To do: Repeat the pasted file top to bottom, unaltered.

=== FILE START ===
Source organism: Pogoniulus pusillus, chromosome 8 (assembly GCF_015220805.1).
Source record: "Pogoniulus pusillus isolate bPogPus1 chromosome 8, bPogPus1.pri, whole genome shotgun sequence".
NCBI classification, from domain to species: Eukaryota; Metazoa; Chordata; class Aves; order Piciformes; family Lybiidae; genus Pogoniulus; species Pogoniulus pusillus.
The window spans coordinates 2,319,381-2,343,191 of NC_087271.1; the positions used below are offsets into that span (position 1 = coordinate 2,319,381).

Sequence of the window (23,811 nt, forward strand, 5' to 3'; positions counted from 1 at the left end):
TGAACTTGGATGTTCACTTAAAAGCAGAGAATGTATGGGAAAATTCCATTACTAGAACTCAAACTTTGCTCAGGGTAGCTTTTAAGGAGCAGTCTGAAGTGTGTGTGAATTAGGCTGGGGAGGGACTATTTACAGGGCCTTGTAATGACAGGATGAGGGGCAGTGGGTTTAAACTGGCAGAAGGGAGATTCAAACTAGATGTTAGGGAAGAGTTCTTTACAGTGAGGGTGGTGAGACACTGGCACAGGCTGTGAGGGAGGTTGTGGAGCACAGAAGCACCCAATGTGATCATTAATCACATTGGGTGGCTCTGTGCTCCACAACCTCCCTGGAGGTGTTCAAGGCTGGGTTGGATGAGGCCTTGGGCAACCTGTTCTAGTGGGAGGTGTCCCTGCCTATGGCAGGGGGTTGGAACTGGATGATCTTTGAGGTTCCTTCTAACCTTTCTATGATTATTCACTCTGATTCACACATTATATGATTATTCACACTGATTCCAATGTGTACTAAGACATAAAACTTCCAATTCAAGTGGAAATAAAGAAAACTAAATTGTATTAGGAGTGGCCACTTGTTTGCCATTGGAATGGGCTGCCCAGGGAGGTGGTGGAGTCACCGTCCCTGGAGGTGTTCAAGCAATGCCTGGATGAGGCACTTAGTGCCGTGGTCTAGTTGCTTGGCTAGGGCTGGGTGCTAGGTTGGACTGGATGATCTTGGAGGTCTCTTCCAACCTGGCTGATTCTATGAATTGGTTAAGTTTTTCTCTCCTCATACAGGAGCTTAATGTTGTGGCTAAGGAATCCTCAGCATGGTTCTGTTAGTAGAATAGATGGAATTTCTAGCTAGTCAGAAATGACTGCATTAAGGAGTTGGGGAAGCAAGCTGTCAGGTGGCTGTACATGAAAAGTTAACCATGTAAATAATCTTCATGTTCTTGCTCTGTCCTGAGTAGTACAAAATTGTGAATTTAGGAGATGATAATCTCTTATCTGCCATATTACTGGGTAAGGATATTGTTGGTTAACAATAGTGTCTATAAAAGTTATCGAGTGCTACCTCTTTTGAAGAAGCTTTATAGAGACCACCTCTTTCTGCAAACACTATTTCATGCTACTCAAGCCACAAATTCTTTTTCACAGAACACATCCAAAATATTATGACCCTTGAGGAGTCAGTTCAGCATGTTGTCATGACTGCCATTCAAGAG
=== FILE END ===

Source organism: Pogoniulus pusillus, chromosome 8 (assembly GCF_015220805.1).
Source record: "Pogoniulus pusillus isolate bPogPus1 chromosome 8, bPogPus1.pri, whole genome shotgun sequence".
NCBI classification, from domain to species: Eukaryota; Metazoa; Chordata; class Aves; order Piciformes; family Lybiidae; genus Pogoniulus; species Pogoniulus pusillus.
The window spans coordinates 2,319,381-2,343,191 of NC_087271.1; the positions used below are offsets into that span (position 1 = coordinate 2,319,381).

Sequence of the window (23,811 nt, forward strand, 5' to 3'; positions counted from 1 at the left end):
TGAACTTGGATGTTCACTTAAAAGCAGAGAATGTATGGGAAAATTCCATTACTAGAACTCAAACTTTGCTCAGGGTAGCTTTTAAGGAGCAGTCTGAAGTGTGTGTGAATTAGGCTGGGGAGGGACTATTTACAGGGCCTTGTAATGACAGGATGAGGGGCAGTGGGTTTAAACTGGCAGAAGGGAGATTCAAACTAGATGTTAGGGAAGAGTTCTTTACAGTGAGGGTGGTGAGACACTGGCACAGGCTGTGAGGGAGGTTGTGGAGCACAGAAGCACCCAATGTGATCATTAATCACATTGGGTGGCTCTGTGCTCCACAACCTCCCTGGAGGTGTTCAAGGCTGGGTTGGATGAGGCCTTGGGCAACCTGTTCTAGTGGGAGGTGTCCCTGCCTATGGCAGGGGGTTGGAACTGGATGATCTTTGAGGTTCCTTCTAACCTTTCTATGATTATTCACTCTGATTCACACATTATATGATTATTCACACTGATTCCAATGTGTACTAAGACATAAAACTTCCAATTCAAGTGGAAATAAAGAAAACTAAATTGTATTAGGAGTGGCCACTTGTTTGCCATTGGAATGGGCTGCCCAGGGAGGTGGTGGAGTCACCGTCCCTGGAGGTGTTCAAGCAATGCCTGGATGAGGCACTTAGTGCCGTGGTCTAGTTGCTTGGCTAGGGCTGGGTGCTAGGTTGGACTGGATGATCTTGGAGGTCTCTTCCAACCTGGCTGATTCTATGAATTGGTTAAGTTTTTCTCTCCTCATACAGGAGCTTAATGTTGTGGCTAAGGAATCCTCAGCATGGTTCTGTTAGTAGAATAGATGGAATTTCTAGCTAGTCAGAAATGACTGCATTAAGGAGTTGGGGAAGCAAGCTGTCAGGTGGCTGTACATGAAAAGTTAACCATGTAAATAATCTTCATGTTCTTGCTCTGTCCTGAGTAGTACAAAATTGTGAATTTAGGAGATGATAATCTCTTATCTGCCATATTACTGGGTAAGGATATTGTTGGTTAACAATAGTGTCTATAAAAGTTATCGAGTGCTACCTCTTTTGAAGAAGCTTTATAGAGACCACCTCTTTCTGCAAACACTATTTCATGCTACTCAAGCCACAAATTCTTTTTCACAGAACACATCCAAAATATTATGACCCTTGAGGAGTCAGTTCAGCATGTTGTCATGACTGCCATTCAAGAG